What is redundancy?
An employee is dismissed for redundancy when the dismissal is due to the closure of the business, the closure of the workplace where the employee was employed or reduced requirements of the business for employees to do work of a particular kind.
Statutory redundancy payment
Employees who have at least two years’ service and are made redundant are usually entitled to a statutory redundancy payment. The payment is calculated by reference to length of service, age and earnings (up to a maximum of £538 per week) with an overall cap of £16,140). Here is a link for calculating these payments.
An employee who unreasonably refuses an offer of suitable employment with their employer or an associated employer will lose their entitlement to a redundancy payment.
This involves a two stage test.
The first question is: is the job suitable? Relevant matters could include whether the employee’s skills and experience meet the requirements of the new role and the terms of the new role. Terms to consider would be status, seniority, hours, salary and place of work.
The second question is: Was it reasonable to refuse the offer? The new role could be suitable but it might still be reasonable for the employee to refuse. Such factors could include personal circumstances.
Unfair dismissal and redundancy
Generally, employees who have at least two years’ continuous service have the right not to be unfairly dismissed. The maximum compensation award for unfair dismissal is normally the lower of 52 weeks’ pay or £88,519.
Redundancy is a fair reason to dismiss. However in order to dismiss fairly the employer must follow a fair process, and:
•Consult with the individual before a decision is reached. Consultation periods usually could last around two weeks. The appropriate length of the consultation period will though depend on the circumstances. During the consultation period the employer should listen to the views of the employee and consider any alternative options instead of redundancy.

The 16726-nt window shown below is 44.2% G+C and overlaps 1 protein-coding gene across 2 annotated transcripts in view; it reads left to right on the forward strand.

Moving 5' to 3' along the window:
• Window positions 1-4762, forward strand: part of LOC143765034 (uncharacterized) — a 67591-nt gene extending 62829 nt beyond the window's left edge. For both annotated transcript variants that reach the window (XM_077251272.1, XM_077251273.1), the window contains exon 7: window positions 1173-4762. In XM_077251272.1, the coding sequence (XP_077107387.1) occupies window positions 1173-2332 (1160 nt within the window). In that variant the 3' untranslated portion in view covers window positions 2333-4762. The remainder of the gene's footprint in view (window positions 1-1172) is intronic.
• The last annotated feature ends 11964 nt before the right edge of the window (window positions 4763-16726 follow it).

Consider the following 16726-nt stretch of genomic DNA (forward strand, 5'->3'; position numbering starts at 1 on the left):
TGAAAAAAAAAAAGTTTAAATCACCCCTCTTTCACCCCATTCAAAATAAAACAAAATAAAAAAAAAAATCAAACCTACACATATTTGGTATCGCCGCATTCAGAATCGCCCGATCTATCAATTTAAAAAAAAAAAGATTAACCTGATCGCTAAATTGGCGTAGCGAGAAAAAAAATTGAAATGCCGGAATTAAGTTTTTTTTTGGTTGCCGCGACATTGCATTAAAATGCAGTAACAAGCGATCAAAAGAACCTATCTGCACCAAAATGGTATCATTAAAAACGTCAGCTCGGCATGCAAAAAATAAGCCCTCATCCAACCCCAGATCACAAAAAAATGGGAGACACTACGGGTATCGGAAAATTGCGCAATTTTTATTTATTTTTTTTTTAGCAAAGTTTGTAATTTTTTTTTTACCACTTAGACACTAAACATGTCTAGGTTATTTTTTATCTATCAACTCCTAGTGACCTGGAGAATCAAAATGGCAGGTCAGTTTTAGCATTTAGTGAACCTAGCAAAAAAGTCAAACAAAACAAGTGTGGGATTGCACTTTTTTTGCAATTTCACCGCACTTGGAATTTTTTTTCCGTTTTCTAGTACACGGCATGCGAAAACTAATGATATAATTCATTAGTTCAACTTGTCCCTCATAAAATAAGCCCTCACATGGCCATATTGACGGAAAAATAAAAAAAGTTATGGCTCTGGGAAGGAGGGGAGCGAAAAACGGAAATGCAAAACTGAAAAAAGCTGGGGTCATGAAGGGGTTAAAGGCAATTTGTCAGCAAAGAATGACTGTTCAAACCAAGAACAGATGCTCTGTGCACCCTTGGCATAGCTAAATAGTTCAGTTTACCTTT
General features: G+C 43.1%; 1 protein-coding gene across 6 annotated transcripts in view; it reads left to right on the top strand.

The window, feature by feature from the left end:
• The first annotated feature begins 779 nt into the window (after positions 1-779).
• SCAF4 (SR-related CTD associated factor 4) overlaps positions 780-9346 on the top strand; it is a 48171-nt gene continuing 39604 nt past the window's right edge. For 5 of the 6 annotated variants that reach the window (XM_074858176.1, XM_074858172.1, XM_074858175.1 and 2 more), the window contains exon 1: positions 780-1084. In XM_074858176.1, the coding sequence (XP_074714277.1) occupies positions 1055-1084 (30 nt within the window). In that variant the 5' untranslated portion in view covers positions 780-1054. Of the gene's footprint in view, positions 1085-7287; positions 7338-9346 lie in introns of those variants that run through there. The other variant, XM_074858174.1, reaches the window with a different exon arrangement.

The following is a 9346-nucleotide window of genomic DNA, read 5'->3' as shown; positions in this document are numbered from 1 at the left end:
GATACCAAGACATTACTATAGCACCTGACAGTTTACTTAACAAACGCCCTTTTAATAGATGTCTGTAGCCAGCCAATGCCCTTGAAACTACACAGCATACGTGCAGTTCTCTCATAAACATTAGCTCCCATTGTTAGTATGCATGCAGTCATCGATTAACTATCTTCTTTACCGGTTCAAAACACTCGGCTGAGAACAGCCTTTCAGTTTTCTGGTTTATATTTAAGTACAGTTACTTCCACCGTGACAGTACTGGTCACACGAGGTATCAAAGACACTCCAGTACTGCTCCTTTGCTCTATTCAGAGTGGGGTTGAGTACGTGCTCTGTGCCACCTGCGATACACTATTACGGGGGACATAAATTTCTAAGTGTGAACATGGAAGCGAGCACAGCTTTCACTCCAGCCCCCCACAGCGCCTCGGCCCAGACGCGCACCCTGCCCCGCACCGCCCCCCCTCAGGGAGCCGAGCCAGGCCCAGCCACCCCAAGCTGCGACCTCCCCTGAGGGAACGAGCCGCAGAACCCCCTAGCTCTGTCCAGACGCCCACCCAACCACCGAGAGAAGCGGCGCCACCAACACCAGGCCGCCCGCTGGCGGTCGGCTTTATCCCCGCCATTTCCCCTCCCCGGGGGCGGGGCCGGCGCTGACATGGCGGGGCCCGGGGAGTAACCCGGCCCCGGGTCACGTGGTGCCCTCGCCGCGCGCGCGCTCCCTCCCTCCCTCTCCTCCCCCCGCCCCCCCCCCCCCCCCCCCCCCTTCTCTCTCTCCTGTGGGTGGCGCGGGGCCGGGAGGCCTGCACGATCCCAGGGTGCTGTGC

•Search for suitable alternative roles within the organization and, possibly, other group companies, as well. There is no obligation on the employer to create new roles, but suitable existing roles need to be considered.
•In some cases carry out a fair selection process. If an individual has a unique role going through a selection process might not be necessary. But when employees are doing the same or similar roles and there is a headcount reduction, it would normally be required. An appropriate pool should then be identified and objective criteria used. Common criteria could include skills, performance and disciplinary records.
•Depending on the number of proposed redundancies consult with the workforce, collectively.
•There may be other things to consider, too.
Here redundancy has a wider meaning than for statutory redundancy/unfair dismissal purposes. It means a dismissal that’s not related to the individual concerned. It could include where an employer changes employees’ terms/conditions of employment through termination and re-engagement.
There is no time limit on how long collective consultation should last. However where 20 to 99 redundancies are proposed there must be 30 days minimum consultation period before dismissal and where 100 or more redundancies are proposed there must be 45 days minimum consultation period before dismissal.
When the duty arises the employer has to engage with a trade union or, in cases where no trade union is recognised, elected employee representatives. There are requirements on the information to be provided, how the consultation must be undertaken and time-scales. The Department for Business, Energy and Industrial Strategy (BEIS) must also be notified. Here is a link to the notification form: HR1.
Employment tribunals may make protective awards when employers breach the rules on providing information, consultation and electing representatives. The maximum award is 90 days’ gross pay for each dismissed employee.
This guide is intended for guidance only and should not be relied upon for specific advice.
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